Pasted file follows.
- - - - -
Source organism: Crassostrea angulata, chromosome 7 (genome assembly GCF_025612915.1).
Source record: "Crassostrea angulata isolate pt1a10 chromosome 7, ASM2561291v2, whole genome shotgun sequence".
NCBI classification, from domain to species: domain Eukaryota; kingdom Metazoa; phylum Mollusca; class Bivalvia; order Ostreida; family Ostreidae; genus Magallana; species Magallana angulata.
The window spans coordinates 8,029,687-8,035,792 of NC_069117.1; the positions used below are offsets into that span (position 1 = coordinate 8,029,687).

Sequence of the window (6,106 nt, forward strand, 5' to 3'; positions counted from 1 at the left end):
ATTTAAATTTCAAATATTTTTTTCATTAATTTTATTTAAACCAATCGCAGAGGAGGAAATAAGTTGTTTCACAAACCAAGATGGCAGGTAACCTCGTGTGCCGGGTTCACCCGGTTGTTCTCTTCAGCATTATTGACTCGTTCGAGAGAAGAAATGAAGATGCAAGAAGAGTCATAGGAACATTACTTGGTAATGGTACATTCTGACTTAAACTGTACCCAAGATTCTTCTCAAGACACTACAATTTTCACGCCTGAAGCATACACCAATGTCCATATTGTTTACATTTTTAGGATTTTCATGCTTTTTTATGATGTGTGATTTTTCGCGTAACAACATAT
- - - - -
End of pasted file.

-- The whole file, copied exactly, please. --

Source organism: Crassostrea angulata, chromosome 7 (genome assembly GCF_025612915.1).
Source record: "Crassostrea angulata isolate pt1a10 chromosome 7, ASM2561291v2, whole genome shotgun sequence".
NCBI classification, from domain to species: domain Eukaryota; kingdom Metazoa; phylum Mollusca; class Bivalvia; order Ostreida; family Ostreidae; genus Magallana; species Magallana angulata.
The window spans coordinates 8,029,687-8,035,792 of NC_069117.1; the positions used below are offsets into that span (position 1 = coordinate 8,029,687).

Sequence of the window (6,106 nt, forward strand, 5' to 3'; positions counted from 1 at the left end):
ATTTAAATTTCAAATATTTTTTTCATTAATTTTATTTAAACCAATCGCAGAGGAGGAAATAAGTTGTTTCACAAACCAAGATGGCAGGTAACCTCGTGTGCCGGGTTCACCCGGTTGTTCTCTTCAGCATTATTGACTCGTTCGAGAGAAGAAATGAAGATGCAAGAAGAGTCATAGGAACATTACTTGGTAATGGTACATTCTGACTTAAACTGTACCCAAGATTCTTCTCAAGACACTACAATTTTCACGCCTGAAGCATACACCAATGTCCATATTGTTTACATTTTTAGGATTTTCATGCTTTTTTATGATGTGTGATTTTTCGCGTAACAACATAT